signature and address elided

17 March 2020

Time to ring some changes

So we're at least twelve months to a vaccine that maybe can't be created.  If it can be created, eighteen months wouldn't be surprising.  We don't have any strong expectation that having had COVID-19 makes you immune, or immune to next year's strain.

It's looking a whole lot like are no economic choices between full collectivism -- the masses of unemployed will be fed and housed and cared for out of public funds -- and the Bad Place.

I expect this to start showing up in the general political awareness in about a week.

Back in the age of sail

We're all used to air travel and the sort of world where you can go from England to Australia in a short count of hours; being six hours late is a significant annoyance.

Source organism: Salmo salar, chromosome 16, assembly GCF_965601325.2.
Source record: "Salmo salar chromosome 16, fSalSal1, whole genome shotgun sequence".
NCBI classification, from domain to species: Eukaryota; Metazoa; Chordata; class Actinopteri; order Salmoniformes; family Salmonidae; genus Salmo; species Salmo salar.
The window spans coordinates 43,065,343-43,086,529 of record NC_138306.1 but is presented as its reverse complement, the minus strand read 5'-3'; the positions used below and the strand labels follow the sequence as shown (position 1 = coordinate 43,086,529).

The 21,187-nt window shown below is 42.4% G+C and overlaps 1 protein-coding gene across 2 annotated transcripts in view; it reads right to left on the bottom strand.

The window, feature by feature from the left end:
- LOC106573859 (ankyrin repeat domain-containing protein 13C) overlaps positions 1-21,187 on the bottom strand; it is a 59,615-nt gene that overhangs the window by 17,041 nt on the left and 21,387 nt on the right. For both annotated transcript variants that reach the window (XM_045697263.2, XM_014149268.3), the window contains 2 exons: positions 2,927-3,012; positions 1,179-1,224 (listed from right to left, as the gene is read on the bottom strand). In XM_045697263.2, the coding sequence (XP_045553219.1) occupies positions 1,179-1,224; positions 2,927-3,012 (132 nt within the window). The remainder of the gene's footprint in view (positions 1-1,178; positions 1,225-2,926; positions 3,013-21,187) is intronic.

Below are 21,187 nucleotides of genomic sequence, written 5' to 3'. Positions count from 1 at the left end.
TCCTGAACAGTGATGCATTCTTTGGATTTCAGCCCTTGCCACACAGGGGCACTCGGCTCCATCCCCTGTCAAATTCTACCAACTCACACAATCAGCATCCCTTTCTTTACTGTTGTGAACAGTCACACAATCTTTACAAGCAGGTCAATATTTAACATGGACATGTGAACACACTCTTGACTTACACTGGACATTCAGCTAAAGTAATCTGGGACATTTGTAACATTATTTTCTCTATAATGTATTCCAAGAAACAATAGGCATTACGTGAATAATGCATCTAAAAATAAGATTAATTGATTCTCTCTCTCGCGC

Before that, it was steamships; there was a set schedule, and you were more or less good for arrival to the day.

Before that, it's the age of sail; you don't have weather forecasting, you don't have wireless, you don't have any prospect of knowing just what is going to happen.  Pirates? could be.  So you provision as well as you can, you stock spare spars and cordage and sailcloth,  and you don't make detailed plans.  You know where you intend to go and you're going to have stuff to deal with along the way.

That's pretty much where we are now; we don't know how things are going to work out with the pandemic, we don't know when or if there will be a vaccine, we don't know how to run the economy in quarantine, and dealing with something indifferent to money or the exercise of power is an outside context problem for pretty much everybody in the halls of power in the Anglosphere.  There's going to be a learning experience.